“That did mean you, deacon!” exclaimed Tom; “but I claim it myself now, so—so I won’t drink it.”
The remainder of the crowd clashed glasses, while Tom and his father-in-law bowed profoundly. Then the whole crowd went out to steal horses for the two men, and had them on the trail within an hour. As they rode off, Stumpy Flukes remarked:
“There’s a splendid shot ruined for life.”
“Yes,” said Boston Ben, with a deep sigh struggling out of his manly bosom, “an’ a bully rassler, too. The Church has got a good deal to answer fur, fur sp’ilin’ that man’s chances.”
Of the several pillars of the Church at Pawkin Centre, Deacon Barker was by all odds the strongest. His orthodoxy was the admiration of the entire congregation, and the terror of all the ministers within easy driving distance of the Deacon’s native village. He it was who had argued the late pastor of the Pawkin Centre Church into that state of disquietude which had carried him, through a few days of delirious fever, into the Church triumphant; and it was also Deacon Barker whose questions at the examination of seekers for the ex-pastor’s shoes had cast such consternation into divinity-schools, far and near, that soon it was very hard to find a candidate for ministerial honors at Pawkin Centre.
Nor was his faith made manifest by words alone. Be the weather what it might, the Deacon was always in his pew, both morning and evening, in time to join in the first hymn, and on every Thursday night, at a quarter past seven in winter, and a quarter before eight in summer, the good Deacon’s cane and shoes could be heard coming solemnly down the aisle, bringing to the prayer-meeting the champion of orthodoxy. Nor did the holy air of the prayer-meeting even one single evening fail to vibrate to the voice of the Deacon, as he made, in scriptural language, humble confessions and tearful pleadings before the throne, or—still strictly scriptural in expression—he warned and exhorted the impenitent. The contribution-box always received his sixpence as long as specie payment lasted, and the smallest fractional currency note thereafter; and to each of the regular annual offerings to the missionary cause, the Bible cause, and kindred Christian enterprises, the Deacon regularly contributed his dollar and his prayers.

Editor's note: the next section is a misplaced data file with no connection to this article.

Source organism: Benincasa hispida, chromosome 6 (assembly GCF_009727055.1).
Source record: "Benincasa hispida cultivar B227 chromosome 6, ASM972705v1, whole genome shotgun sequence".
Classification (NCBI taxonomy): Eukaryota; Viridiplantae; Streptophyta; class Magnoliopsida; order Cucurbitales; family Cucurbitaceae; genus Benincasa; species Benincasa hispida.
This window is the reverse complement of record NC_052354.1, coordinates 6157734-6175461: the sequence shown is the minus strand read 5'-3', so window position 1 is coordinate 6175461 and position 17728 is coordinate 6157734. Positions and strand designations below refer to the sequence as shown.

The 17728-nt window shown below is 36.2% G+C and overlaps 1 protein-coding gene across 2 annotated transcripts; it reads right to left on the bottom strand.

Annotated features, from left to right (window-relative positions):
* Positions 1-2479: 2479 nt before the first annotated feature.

The Deacon could quote scripture in a manner which put Biblical professors to the blush, and every principle of his creed so bristled with texts, confirmatory, sustentive and aggressive, that doubters were rebuked and free-thinkers were speedily reduced to speechless humility or rage. But the unregenerate, and even some who professed righteousness, declared that more fondly than to any other scriptural passage did the good Deacon cling to the injunction, “Make to yourselves friends of the mammon of unrighteousness.” Meekly insisting that he was only a steward of the Lord, he put out his Lord’s money that he might receive it again with usury, and so successful had he been that almost all mortgages held on property near Pawkin Centre were in the hands of the good Deacon, and few were the foreclosure sales in which he was not the seller.